A Jesuit Perspective: What a Renewing Community Really Is

By Bob Wicks, Psy.D.
A landscape with city and agriculture

One of the most enjoyable towns I have ever lived in is West Chester, Pa. It had interesting little shops. The places to eat ranged from a mom-and-pop place to a fine French restaurant to a spot with the best ribs in the area. Since it was also the county seat and a college town, you could always count on it to be bustling and filled with good energy.

The town also made it a point to celebrate everything, so you can imagine what it was like during the Christmas season. There was always a performance of A Christmas Carol and a person reading A Child’s Christmas in Wales in a candlelit room somewhere in town. Of course, Santa traveled down the main street in a horse-drawn sleigh, waving to us all.

There was also a group of carolers and I was once roped into being part of it. I don’t have a good voice and inflicting it on others wasn’t my idea of a Christmas gift from me to the community. However, after some cajoling and a glass of Swedish glogg, it seemed like a good idea. Well, as we moved around the town singing, I thought to myself, “I’m not half bad!” Then the woman next to me who had a sterling voice stopped in the middle of one of the carols to clear her throat, and I could hear myself singing “Joy to the World.” I couldn’t wait until she started singing with us again.

When we are part of a community, life is so much better and more balanced. In many parts of America, we don’t often live this way. But in rural areas we need friends to help us make it through the year. My uncle Mike would often call on one of his friends to help him quickly bale his hay when it looked like a storm was brewing.

He didn’t have a baler—just like I didn’t have a singing voice!—but knew he could count on someone else who was able to quickly get his hay into the barn. Rural communities are like this the world over, though sometimes what they encounter is much more dramatic and can be a sharp reminder to us that we can’t and shouldn’t do it alone.

Toward the end of the Zimbabwean war of liberation in 1979, when one of my counseling students was six years of age, a fierce battle was fought in the student’s small village. He was alone with his 4-year-old brother. The battle raged for the whole day, and people were scattered all over the village. About half of all the children in his village died, including his close friends. For a day after the battle, he and his brother were unaccounted for and were presumed to have died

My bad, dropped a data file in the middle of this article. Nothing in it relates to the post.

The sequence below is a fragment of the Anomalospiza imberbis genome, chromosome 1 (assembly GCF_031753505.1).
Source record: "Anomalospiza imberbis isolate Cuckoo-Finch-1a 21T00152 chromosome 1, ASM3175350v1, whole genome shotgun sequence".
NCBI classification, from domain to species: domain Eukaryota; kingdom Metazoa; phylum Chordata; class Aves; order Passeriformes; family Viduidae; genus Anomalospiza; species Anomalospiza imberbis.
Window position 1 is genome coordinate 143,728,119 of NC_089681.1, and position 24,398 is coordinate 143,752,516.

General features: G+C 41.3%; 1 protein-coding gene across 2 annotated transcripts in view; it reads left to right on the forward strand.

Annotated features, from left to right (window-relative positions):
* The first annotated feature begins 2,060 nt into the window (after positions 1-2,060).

with the rest.

Then they were found hidden in a house where they had somehow survived the gunfire and aerial bombs that had destroyed much of their village. Children who had taken cover in similar places had perished, but they had made it.

My student told me that, as a professional counselor looking back on the event, the
impression the community made on him even surpassed the horror of the violence. When I asked him about this, he said, “We spent a great deal of time afterward telling the story of our survival. I believe it is this retelling of our story and the attention of so many people that helped us to integrate and mitigate the
trauma. The village provided an environment for mourning those who had died and for healing those who had survived. Communal ritual practices played a very important part in cleansing the land and the people at the end of the war. I learned to have a great respect and admiration for the leaders of these rituals and the people of the village, and this was not the last time that they were to come
to my rescue.”

When I asked him about that, he told me that when he was 10 years old he got trapped in a burning hut that he had accidentally set on fire. The fire had started at the only entrance to the hut and the flames were too much for him to go through. He felt this was his end and let out a wild scream. Fortunately for him, his father braved the inferno and got him out.

He had lost consciousness due to the heat, smoke, and possibly fear. When he finally regained consciousness, he was lying in a room surrounded by the women of his village, who were nursing his burns and offering him food. He could also hear the voices of the men outside and knew that the whole village had come to the support of him and his family.

Two weeks later, he told me, the village elders came to his home to perform a ritual partially intended to prevent similar accidents, but also—and of even more importance to him as he looks back on it—to help him deal normally with fire. To accomplish this, they built a model hut in the open field and instructed him to go in the hut and set it on fire in the same way as in the accident. They had him reenact the accident three times, and each time one of the villagers would rush in to rescue him. In addition, they had him tell his story again and again to village
members who came to see him and his family.

From this he learned as a child something that people in rural areas seem to teach each other instinctively: namely, that the tragedy of one individual or one family is a tragedy for the whole community. This is a lesson from a country psychology that would be worth absorbing for all of us, no matter where we live.

In the words of South African poet Mzwakhe Mbuli in his Zulu poem:
An injury to the head,
Is an injury to the whole person,
Is an injury to the whole family,
Is an injury to the compound,
Is an injury to the village,
Is an injury to the kingdom,
Is an injury to the world.

This essay is published in Streams of Contentment: Lessons I Learned on My Uncle’s Farm (2011), written by Bob Wicks, Psy.D., professor of pastoral counseling.

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